Most significant was an up-rated Cummins turbo diesel engine. A new engine control module (ECM) with revised performance mapping allows the High-Output 6.7L, six-cylinder Cummins Turbo Diesel to reach peak torque at 1,600 rpm and exceed the previous model’s output from 1,200 through 2,800 rpm. Horsepower is also higher from 1,200 through 2,800 rpm, although maximum horsepower remains 350 at 3,000 rpm. The Cummins Ram is the only heavy-duty diesel pickup that does not require diesel exhaust fluid (DEF) to meet 50-state emissions.

Behind the new High-Output Cummins lies a new higher-rated torque converter that improves engine/transmission integration for better towing capability on grades and optimizes engine performance.

Along with the new ECM and torque converter, the 800 lb.-ft. Cummins-powered Ram Heavy Duty trucks receive a new crankshaft damper, reducing engine noise and vibration.

In addition to the higher-output Cummins, maximum gross combined weight rating was increased to 30,000 lbs., and max trailer weight was increased to 22,700 lbs.

While the Camaro, Charger and Cummins Ram were probably the most significant announcements for enthusiasts, a number of highly customized vehicles were interspersed throughout the show, including some that made their debuts at the 2010 SEMA Show in Las Vegas in November.

The Camaro ZL1 is still undergoing development, but Chevrolet is very serious about making it the segment leader when it arrives some time in 2012. Camaro ZL1
RK Collection Toyota Camry was on prominent display in the Toyota booth. Starting with a ’10 Camry two-door, RK Motors of Charlotte worked with suppliers such as Brembo, Fluidyne, Motec, Quicktime, Tremec, Speedway Engineering, Thrush and Willwood to build this “NASCAR Edition” Camry. The car features 20-in. wheels, custom bodywork, custom leather interior with roll cage, and a 358ci, 680hp TRD V8 engine with dry sump oiling system. It’s also got custom audio, power seats and air conditioning.

RK Collection Toyota Camry
This Honda CR-Z Hybrid R concept has a turbocharged, in-line 1.5L four-cylinder engine making an estimated 175 hp. An additional 25 hp and 65 lb.-ft. of torque are generated by an electric motor, running on nickel cobalt magnesium battery pack that generates 173 volts. Honda Performance Development (HPD) was the primary performance supplier. It’s thought that this car could be close to a performance hybrid that might one day be offered, minus the huge wing. Honda CR-Z Hybrid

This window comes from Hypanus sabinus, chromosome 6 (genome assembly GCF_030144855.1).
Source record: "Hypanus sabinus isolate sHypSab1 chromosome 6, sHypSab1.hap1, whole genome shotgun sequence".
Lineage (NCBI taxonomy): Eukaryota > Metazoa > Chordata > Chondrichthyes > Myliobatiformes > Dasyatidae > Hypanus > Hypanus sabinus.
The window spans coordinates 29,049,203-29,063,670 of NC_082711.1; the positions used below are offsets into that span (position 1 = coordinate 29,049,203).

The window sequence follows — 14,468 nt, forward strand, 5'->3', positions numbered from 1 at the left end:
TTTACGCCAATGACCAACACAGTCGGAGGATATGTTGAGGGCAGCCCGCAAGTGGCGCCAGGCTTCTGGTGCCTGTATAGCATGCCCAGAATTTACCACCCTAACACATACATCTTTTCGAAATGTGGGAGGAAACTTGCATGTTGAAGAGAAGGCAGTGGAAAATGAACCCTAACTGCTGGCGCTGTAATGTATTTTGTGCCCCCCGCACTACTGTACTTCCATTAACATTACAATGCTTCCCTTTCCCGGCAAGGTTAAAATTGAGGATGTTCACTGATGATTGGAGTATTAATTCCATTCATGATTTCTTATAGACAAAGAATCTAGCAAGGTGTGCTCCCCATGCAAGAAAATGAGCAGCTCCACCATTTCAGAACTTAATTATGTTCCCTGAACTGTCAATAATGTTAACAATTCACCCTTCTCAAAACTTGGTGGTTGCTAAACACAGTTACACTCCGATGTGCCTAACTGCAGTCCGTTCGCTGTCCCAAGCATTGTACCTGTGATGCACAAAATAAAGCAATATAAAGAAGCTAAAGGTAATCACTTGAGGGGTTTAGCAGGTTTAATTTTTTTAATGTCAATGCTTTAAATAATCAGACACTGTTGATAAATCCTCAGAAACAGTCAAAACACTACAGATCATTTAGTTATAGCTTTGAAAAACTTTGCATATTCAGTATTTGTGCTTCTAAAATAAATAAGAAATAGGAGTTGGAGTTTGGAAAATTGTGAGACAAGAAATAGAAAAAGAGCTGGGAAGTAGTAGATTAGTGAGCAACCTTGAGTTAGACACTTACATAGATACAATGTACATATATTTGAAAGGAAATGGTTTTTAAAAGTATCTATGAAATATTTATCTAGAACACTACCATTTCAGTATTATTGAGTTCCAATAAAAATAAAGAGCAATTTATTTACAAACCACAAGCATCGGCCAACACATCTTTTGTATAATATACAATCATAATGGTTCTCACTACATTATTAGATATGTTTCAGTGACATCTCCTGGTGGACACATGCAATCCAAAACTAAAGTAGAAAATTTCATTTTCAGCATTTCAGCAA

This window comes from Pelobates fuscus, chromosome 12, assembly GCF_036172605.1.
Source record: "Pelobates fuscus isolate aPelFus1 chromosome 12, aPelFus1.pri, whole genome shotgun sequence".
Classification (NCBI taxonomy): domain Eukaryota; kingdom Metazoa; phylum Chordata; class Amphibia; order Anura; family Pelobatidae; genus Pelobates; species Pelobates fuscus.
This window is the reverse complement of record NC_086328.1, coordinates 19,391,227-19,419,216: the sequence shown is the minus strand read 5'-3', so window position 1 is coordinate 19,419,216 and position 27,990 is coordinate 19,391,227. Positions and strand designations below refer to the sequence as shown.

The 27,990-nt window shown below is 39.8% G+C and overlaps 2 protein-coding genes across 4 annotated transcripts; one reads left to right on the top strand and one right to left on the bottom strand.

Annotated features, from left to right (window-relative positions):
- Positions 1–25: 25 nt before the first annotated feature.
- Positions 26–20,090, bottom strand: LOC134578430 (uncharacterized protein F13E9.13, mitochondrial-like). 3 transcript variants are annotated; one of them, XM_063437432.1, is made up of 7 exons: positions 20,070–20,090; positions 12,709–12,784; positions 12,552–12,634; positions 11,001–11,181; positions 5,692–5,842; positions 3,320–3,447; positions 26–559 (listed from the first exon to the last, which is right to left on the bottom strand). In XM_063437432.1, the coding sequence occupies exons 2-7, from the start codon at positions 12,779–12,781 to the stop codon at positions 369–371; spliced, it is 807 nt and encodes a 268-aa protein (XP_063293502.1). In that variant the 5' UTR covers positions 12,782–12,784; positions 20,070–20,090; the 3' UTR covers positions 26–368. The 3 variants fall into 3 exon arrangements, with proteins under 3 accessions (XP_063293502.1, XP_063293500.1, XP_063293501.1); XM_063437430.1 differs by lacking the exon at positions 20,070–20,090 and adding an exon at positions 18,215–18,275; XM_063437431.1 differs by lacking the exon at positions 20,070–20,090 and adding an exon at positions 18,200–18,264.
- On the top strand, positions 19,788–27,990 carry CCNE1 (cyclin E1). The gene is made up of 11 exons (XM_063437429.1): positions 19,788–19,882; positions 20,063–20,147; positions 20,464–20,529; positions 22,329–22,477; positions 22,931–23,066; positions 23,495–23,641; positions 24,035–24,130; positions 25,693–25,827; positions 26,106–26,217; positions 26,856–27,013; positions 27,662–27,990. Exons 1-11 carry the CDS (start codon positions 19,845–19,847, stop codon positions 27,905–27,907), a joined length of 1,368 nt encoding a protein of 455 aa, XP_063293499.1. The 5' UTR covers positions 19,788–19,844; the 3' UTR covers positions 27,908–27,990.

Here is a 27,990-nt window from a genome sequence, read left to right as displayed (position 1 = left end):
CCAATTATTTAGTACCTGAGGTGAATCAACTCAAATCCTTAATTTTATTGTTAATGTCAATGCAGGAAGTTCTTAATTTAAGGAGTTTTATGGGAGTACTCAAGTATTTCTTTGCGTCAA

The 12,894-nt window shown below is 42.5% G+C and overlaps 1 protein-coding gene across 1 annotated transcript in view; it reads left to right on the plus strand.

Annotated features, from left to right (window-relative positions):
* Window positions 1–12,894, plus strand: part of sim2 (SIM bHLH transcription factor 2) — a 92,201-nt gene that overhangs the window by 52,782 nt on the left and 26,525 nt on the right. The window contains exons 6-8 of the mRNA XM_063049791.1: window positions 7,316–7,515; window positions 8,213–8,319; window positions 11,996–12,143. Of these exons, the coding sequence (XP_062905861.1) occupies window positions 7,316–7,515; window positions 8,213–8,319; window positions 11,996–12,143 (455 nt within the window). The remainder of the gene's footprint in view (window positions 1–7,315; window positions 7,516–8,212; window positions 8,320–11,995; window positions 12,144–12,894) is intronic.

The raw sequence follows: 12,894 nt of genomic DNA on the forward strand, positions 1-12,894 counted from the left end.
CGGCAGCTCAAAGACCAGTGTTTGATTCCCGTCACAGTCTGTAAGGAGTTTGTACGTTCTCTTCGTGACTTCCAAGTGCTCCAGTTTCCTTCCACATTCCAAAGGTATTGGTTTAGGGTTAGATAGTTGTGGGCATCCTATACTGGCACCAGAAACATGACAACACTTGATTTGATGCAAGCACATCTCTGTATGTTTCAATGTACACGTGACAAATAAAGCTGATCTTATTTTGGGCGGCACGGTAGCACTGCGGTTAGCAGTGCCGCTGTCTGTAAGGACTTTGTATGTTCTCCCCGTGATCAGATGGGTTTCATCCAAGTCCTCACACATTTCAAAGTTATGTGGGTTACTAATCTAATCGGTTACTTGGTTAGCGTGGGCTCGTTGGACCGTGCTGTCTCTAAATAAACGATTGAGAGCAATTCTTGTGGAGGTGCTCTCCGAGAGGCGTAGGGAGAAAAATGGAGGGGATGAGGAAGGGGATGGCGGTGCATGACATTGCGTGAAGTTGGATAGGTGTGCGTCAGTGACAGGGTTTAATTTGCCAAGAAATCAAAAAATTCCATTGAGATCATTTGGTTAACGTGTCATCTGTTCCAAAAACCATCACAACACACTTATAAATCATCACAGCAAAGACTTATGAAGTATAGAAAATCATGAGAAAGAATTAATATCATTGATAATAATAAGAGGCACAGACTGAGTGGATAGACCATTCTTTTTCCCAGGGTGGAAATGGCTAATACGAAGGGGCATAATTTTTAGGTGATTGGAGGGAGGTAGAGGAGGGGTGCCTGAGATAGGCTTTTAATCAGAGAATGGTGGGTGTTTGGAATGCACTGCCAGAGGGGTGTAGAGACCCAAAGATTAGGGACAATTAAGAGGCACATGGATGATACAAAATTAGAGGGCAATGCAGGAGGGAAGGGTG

This wild Scion was first introduced at the 2010 SEMA Show. Among the key suppliers are Extreme Dimensions, Seibon, C&G Customs, TSW, Tein, Power Slot and Muteki.
Wild Scion
This dramatic sports coupe represents a design statement, created by Infiniti design director Takashi Nakajima, that may project a philosophy affecting future vehicles from Nissan’s Infiniti division.
Infiniti Coupe
The Hyundai Curb is a compact “urban activity vehicle” and test bed for future vehicle technology. Features that might one day become available include doors and hatches that are opened by dragging fingers across hidden touchpads, LED lighting, side mirrors replaced by cameras and Hyundai’s new 175hp turbocharged 1.6L engine, with gasoline direct injection and idle stop technology. The car is estimated to deliver 30 mpg in the city, 40 mpg on the highway.
Hyundai Curb
Mopar Performance techs were on hand to customize a ’11 Jeep Wrangler right on the show floor. The “Black Ops Edition” has a Warn winch, Hella lights and a host of Mopar Performance parts, including a snorkel, skid places, rock rails, 2-in. lift kit, and front and rear bumpers. The Jeep Wrangler won the SEMA Award in 2010, SUV category, because so many customized Wranglers were on the Show floor.
Jeep Wrangler